Common Motorcycle Accessories

Common Motorcycle Accessories

Posted by Team Motorcycle on May 3rd 2016

Often people say that the only reason we buy a motorcycle is so that we can buy stuff that goes with it. These accessories can be anything, and granted, at times we just buy gear because it makes us feel good.

But some gear for your motorcycle is a must. Here is a list of the minimum accessories you will need to have for riding your motorcycle.

This part of the article looks into the rider accessories. The next part will detail the motorcycle's accessories.

Rider Accessories


This is probably the most important item. Even if you ride in a place (or country) where helmets are optional, they really are a good thing. Use your head!

Your safety, and your life, will be greatly enhanced by using a helmet, preferably a DOT approved on. Also your comfort during the ride will be great enhanced.

If football players, cyclists, kayakers, mountain climbers, etc wear them, why don't you?


The next item on the list should be jackets. First of all, just for the comfort of riding. Once your speed picks up, wearing thin and loose fitted clothing will become not so comfortable. The wind will blast your body, and even when it's warm, your body will cool down. And then there's the matter of falling from your bike. At a slow speed of 30 mph, your body will still slide over the asphalt, creating asphalt rash on your body. At 60 mph, you will be ready for skin graft.
Leather jackets are best, but often the most expensive, so proper textile jackets are a good alternative.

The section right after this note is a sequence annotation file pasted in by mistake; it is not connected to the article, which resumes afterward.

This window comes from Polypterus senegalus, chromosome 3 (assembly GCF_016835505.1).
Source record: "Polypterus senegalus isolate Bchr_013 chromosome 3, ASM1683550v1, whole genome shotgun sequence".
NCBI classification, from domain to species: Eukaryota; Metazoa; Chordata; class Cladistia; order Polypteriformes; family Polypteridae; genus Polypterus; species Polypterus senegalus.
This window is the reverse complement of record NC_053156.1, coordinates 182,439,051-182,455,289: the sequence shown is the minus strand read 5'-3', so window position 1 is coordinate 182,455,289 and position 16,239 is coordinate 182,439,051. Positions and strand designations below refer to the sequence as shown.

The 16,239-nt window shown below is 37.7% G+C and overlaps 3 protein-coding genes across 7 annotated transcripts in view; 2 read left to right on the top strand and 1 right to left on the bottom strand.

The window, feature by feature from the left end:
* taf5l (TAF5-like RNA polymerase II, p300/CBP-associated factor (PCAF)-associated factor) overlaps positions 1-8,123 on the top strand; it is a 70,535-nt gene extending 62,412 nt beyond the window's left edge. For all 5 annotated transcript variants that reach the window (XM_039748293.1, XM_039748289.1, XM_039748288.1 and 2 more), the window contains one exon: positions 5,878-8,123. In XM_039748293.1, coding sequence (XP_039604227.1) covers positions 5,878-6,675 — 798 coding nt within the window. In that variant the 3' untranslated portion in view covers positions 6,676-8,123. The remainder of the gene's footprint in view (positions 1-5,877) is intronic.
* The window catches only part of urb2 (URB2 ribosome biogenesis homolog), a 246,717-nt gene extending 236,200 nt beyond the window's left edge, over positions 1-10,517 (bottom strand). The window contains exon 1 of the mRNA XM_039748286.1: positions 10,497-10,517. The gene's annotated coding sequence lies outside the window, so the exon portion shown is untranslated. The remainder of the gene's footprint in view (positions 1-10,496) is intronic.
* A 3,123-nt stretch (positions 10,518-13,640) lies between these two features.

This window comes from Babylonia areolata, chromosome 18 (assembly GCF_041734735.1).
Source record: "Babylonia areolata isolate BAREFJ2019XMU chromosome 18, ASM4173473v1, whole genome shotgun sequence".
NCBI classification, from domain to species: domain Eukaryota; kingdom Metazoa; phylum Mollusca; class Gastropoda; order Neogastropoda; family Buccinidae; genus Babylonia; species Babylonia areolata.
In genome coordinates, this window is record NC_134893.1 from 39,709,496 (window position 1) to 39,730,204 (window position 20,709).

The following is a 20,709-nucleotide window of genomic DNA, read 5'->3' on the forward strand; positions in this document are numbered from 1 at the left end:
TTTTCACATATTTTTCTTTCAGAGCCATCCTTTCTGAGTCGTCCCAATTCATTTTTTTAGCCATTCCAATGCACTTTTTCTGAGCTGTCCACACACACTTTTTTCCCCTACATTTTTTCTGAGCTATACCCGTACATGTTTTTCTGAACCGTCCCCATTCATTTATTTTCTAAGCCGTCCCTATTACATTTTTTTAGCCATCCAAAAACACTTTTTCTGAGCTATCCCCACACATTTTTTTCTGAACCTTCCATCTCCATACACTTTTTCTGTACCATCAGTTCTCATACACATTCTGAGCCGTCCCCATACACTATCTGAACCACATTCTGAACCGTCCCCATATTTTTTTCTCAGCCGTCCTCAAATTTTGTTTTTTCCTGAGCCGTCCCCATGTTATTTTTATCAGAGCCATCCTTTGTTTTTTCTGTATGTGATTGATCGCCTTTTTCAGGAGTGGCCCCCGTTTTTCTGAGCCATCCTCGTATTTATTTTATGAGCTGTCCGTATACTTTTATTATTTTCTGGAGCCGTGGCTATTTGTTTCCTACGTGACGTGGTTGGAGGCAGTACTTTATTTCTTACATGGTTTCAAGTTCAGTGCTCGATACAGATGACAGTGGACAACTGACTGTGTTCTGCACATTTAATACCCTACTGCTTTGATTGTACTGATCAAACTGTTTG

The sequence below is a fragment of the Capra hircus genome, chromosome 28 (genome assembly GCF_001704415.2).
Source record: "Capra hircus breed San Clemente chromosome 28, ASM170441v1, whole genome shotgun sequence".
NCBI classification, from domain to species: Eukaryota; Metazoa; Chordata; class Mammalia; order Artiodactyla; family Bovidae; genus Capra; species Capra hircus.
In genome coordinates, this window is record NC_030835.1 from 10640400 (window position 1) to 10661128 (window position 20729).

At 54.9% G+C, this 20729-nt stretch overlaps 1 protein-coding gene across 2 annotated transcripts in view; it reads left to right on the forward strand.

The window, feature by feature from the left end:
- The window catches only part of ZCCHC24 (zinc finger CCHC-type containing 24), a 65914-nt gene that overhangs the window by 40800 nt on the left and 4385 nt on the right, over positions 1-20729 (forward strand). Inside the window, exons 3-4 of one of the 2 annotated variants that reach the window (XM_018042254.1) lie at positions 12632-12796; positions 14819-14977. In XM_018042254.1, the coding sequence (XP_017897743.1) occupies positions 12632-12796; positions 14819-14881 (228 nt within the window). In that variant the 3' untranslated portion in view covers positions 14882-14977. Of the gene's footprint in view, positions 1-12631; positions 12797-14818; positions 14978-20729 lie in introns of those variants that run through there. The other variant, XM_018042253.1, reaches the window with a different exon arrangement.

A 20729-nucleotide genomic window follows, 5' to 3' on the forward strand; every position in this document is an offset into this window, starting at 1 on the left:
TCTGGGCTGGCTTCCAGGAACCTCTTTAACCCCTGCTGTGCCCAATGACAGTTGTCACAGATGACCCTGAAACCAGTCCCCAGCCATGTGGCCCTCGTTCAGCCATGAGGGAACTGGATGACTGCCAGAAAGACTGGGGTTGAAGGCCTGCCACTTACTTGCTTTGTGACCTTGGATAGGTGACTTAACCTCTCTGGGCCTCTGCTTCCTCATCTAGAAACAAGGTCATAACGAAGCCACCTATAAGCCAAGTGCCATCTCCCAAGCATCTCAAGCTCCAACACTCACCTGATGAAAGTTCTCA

Boots are a good purchase you might want to think about. Riding in sneakers is fun, I grant you that, but having sturdy boots protecting your ankles and toes will make things a lot easier for you.

Imagine standing at a red light when a car drives over your shoes. Don't think that happens? ... think again. Having protection for your toes can avoid that trip to the hospital.
Sturdy boots will also make it easier to hold your bike upright when stopped or on uneven ground. Sneakers don't work too well then; It's like skiing with sneakers on; no one does that, right?


Gloves are a pretty good purchase option when riding motorcycle. Although not essential, especially if your motorcycle has hand protectors/guards like many long distance or off-road bike have, but if it doesn't, think about bug strikes while riding. Your hands are the most exposed when riding, and bugs are always out there. If they can, they will find you hands are target, and it hurts. Imagine a big bug hitting your knuckles at 60 mph!
There's also that little thing called a crash. If you go off your bike under no matter what circumstances, usually one of the first body parts that gets to sample the ground are your hands. No gloves means skin graft.

Obviously in the winter, gloves are a must.


Motorcycle trousers are nice to have. Basically, if you want to be protected properly while riding, get proper pants. Riding in jeans is easy and fun (plus you don't have to change), but jeans are not as tough as you think. Once you go off, the jeans will last a second of sliding on asphalt. Unless of course they are special motorcycle jeans.

Wearing proper trousers for your motorcycle can also avoid you from the dreaded bug strikes. Plus good trousers will be rain resistant.

And remember this, riding around with wet pants is not fun. Most motorcycle pants are rainproof, abrasion proof, have body (knee and hip) armor and don't mind strong sun on them (normal trousers will start discoloring eventually).


Get a good pair of glasses. If you have prescription eyewear, get sunglasses made up for you. The problem with prescription glasses is that you can't wear glasses that wrap around, preventing turbulent air from hitting your eyes from the side. That's an issue with prescription lenses, they can't curve too much.

Whatever glasses you buy, normal or sunglasses, make sure they fit inside a helmet. Some helmets have grooves for glasses, making it easier to wear any type.
If you ride with an open face helmet, glasses are a must. A bug that hits you in the eyes are 60 mph will make your eye explode.

Motorcycle Accessories

The following list, though not exhaustive, are some of the things your bike needs.